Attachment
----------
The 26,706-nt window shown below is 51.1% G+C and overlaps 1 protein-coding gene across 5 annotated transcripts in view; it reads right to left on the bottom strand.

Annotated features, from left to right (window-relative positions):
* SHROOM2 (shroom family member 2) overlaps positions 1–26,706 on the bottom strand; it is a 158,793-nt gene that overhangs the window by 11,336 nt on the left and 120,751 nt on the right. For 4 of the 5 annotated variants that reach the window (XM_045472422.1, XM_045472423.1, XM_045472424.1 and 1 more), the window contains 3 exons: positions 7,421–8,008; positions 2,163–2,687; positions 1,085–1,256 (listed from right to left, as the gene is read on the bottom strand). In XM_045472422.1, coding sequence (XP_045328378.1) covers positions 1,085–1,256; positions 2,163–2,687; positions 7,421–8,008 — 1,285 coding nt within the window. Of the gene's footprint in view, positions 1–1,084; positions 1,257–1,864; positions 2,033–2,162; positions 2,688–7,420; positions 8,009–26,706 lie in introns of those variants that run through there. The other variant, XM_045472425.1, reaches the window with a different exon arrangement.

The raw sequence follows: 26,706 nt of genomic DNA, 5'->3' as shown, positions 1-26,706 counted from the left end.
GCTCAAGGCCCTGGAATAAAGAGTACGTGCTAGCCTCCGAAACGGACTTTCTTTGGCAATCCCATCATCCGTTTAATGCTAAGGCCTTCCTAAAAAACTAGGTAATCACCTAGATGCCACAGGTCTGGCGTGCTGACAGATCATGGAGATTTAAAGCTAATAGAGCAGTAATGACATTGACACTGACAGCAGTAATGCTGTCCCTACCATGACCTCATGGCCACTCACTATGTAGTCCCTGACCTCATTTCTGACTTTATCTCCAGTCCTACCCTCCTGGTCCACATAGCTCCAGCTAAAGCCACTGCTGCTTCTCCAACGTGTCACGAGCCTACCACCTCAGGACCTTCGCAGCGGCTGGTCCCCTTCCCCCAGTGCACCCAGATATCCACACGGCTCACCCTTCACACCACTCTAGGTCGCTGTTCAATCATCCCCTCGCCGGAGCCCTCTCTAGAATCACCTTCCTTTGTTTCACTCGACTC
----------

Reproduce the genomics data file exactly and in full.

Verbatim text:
The 26,706-nt window shown below is 51.1% G+C and overlaps 1 protein-coding gene across 5 annotated transcripts in view; it reads right to left on the bottom strand.

Annotated features, from left to right (window-relative positions):
* SHROOM2 (shroom family member 2) overlaps positions 1–26,706 on the bottom strand; it is a 158,793-nt gene that overhangs the window by 11,336 nt on the left and 120,751 nt on the right. For 4 of the 5 annotated variants that reach the window (XM_045472422.1, XM_045472423.1, XM_045472424.1 and 1 more), the window contains 3 exons: positions 7,421–8,008; positions 2,163–2,687; positions 1,085–1,256 (listed from right to left, as the gene is read on the bottom strand). In XM_045472422.1, coding sequence (XP_045328378.1) covers positions 1,085–1,256; positions 2,163–2,687; positions 7,421–8,008 — 1,285 coding nt within the window. Of the gene's footprint in view, positions 1–1,084; positions 1,257–1,864; positions 2,033–2,162; positions 2,688–7,420; positions 8,009–26,706 lie in introns of those variants that run through there. The other variant, XM_045472425.1, reaches the window with a different exon arrangement.

The raw sequence follows: 26,706 nt of genomic DNA, 5'->3' as shown, positions 1-26,706 counted from the left end.
GCTCAAGGCCCTGGAATAAAGAGTACGTGCTAGCCTCCGAAACGGACTTTCTTTGGCAATCCCATCATCCGTTTAATGCTAAGGCCTTCCTAAAAAACTAGGTAATCACCTAGATGCCACAGGTCTGGCGTGCTGACAGATCATGGAGATTTAAAGCTAATAGAGCAGTAATGACATTGACACTGACAGCAGTAATGCTGTCCCTACCATGACCTCATGGCCACTCACTATGTAGTCCCTGACCTCATTTCTGACTTTATCTCCAGTCCTACCCTCCTGGTCCACATAGCTCCAGCTAAAGCCACTGCTGCTTCTCCAACGTGTCACGAGCCTACCACCTCAGGACCTTCGCAGCGGCTGGTCCCCTTCCCCCAGTGCACCCAGATATCCACACGGCTCACCCTTCACACCACTCTAGGTCGCTGTTCAATCATCCCCTCGCCGGAGCCCTCTCTAGAATCACCTTCCTTTGTTTCACTCGACTC